The Church of the Resurrection at the famous Glasnevin Cemetery in Dublin is among the recipients of this year's heritage grants in Ireland.
Ireland's Minister for Culture, Heritage & the Gaeltacht, Josepha Madigan, announced today (10 June) the 449 heritage projects across every county in the Republic that will benefit from this year’s Historic Structures Fund (HSF) and Built Heritage Investment Scheme (BHIS).
The €4.3million allocated will support the owners and custodians of historic and protected structures as they carry out hundreds of small-scale, labour-intensive projects to repair and safeguard the country's built heritage.
The announcement follows the Government’s publication of its Roadmap for Re-opening Society & Business to ease the Covid-19 restrictions.
The Minister said the grants "have the potential to provide some much-needed economic stimulus right across the country in all local authority areas and will provide employment for the many small businesses, skilled conservation specialists and tradespeople involved in heritage-related construction activity".
She said: "I hope this will sustain at least some specialist heritage businesses while the market recovers."
She praised communities facing challenges like never before for coming together and responding with "resilience, fortitude and no end of kindness".
The projects funded include the repair of old cemetery walls and railings, a variety of work on churches and cathedrals, the repair of a lime kiln at Ballyquin in Co Clare, work on the Church of the Resurrection at Glasnevin Mortuary Chapel in Dublin, and at St Mel's Cathedral, Longford, where all 27 of the irish Blue limestone columns were replaced after a fire in 2009 (you can read about that here).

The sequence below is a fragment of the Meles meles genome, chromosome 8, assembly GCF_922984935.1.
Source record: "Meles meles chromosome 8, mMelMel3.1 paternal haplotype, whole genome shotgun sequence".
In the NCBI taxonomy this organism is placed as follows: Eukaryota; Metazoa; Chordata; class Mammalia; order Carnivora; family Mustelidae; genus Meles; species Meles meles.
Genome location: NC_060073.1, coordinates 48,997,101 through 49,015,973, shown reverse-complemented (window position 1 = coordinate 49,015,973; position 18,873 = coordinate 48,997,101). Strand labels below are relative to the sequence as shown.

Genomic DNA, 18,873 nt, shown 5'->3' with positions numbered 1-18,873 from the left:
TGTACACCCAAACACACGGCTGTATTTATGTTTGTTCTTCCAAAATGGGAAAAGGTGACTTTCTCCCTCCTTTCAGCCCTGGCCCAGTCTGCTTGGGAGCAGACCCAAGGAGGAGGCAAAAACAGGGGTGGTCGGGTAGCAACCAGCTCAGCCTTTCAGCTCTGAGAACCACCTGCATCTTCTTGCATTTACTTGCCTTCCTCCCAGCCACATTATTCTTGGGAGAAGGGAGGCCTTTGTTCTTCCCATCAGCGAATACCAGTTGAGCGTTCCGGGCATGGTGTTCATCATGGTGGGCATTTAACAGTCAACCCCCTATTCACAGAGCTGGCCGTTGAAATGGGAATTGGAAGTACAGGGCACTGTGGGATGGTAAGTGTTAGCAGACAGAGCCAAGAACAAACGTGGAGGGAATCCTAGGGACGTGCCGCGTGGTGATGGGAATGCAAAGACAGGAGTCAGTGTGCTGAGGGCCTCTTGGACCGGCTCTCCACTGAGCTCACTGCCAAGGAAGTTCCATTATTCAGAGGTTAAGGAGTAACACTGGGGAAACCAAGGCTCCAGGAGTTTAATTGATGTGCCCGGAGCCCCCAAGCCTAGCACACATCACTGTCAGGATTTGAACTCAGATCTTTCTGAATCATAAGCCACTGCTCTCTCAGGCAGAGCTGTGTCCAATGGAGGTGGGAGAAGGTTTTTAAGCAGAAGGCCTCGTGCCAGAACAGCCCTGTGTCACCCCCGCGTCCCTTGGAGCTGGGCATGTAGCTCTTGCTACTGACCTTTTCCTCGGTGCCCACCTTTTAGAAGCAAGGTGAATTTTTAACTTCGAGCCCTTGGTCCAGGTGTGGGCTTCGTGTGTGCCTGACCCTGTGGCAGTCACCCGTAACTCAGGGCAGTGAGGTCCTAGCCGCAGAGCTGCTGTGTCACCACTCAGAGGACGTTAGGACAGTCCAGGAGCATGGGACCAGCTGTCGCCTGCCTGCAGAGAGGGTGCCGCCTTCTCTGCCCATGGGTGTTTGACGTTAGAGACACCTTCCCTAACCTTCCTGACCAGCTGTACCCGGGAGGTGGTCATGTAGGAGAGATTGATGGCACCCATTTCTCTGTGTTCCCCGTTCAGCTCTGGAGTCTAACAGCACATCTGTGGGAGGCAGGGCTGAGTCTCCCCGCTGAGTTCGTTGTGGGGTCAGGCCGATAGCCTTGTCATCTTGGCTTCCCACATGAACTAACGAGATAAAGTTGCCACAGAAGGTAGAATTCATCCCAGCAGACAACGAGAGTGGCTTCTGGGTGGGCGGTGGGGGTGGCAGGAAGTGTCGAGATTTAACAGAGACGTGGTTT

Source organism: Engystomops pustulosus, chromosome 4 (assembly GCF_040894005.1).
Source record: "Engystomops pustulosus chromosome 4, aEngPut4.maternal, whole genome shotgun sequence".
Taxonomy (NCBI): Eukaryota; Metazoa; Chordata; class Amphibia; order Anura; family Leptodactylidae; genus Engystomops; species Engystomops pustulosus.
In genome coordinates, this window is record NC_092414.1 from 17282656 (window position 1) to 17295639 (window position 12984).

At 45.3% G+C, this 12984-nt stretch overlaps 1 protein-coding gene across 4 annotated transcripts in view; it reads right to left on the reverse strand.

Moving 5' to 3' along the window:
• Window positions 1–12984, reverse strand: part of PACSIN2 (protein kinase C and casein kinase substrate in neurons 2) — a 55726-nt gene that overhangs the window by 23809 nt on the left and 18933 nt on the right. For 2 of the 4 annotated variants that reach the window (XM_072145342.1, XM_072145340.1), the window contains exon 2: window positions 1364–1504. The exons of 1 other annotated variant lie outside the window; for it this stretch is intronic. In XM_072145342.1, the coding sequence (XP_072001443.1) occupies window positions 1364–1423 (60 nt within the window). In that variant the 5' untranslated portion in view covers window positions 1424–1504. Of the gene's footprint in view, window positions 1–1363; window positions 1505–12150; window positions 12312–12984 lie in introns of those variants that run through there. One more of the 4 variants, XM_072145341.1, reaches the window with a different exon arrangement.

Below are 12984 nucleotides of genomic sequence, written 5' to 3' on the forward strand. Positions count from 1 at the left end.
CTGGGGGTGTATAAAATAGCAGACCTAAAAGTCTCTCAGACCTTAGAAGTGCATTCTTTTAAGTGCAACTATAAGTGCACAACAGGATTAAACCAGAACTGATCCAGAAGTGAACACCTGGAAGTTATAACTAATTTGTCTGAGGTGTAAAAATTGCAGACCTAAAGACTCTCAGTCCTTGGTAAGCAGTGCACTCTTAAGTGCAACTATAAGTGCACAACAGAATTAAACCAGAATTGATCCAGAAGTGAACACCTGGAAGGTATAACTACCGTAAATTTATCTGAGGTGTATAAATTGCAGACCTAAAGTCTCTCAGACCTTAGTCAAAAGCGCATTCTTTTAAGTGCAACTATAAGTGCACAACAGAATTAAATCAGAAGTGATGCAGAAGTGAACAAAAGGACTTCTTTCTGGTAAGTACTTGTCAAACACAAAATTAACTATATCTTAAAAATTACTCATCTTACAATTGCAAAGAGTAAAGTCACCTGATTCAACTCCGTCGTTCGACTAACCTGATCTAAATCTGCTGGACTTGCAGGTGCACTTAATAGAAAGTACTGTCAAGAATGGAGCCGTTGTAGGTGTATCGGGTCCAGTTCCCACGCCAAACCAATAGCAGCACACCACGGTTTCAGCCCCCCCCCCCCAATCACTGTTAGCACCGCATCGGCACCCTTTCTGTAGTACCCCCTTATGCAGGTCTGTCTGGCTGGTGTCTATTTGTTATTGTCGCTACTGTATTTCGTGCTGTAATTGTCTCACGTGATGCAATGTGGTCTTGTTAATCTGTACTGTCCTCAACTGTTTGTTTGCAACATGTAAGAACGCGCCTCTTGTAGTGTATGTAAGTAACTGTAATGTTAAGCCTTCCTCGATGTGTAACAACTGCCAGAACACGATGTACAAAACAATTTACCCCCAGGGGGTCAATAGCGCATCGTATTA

All the schemes will play an essential role in helping communities to regenerate as well as protecting the built heritage as part of the current generation’s legacy for the future, said Josepha Madigan.
The successful applicants will be advised that all works must be carried out in compliance with physical distancing instructions and other public health measures determined by the Government and the Health & Safety Executive in Ireland.
Under this year’s Historic Structures Fund (HSF), 56 projects will be funded with grants ranging from €15,000 to €130,000. There are also 10 projects that will receive a total of €351,000 in their second year of funding under the HSF scheme.
The Built Heritage Investment Scheme (BHIS) will support 393 projects in 31 local authority areas. Grants range from €1,000 to €15,000 and will generate many thousands of hours of employment for skilled craftspeople.
This year the BHIS is also piloting a micro-grant stream that allows local authorities to make smaller awards to owners of historic properties to carry out routine maintenance in order to offset the impact of climate change on their buildings.
Minister Madigan promised money from the two built heritage capital grant schemes will be available without delay and concluded by saying: “I would like to thank the local authorities for their assistance in administering these schemes. I would also like to acknowledge the response of private owners and their willingness to invest their time and money in caring for our built heritage. I am delighted to be able to continue investing in our built heritage.”
For the the full list of projects awarded funding, click here.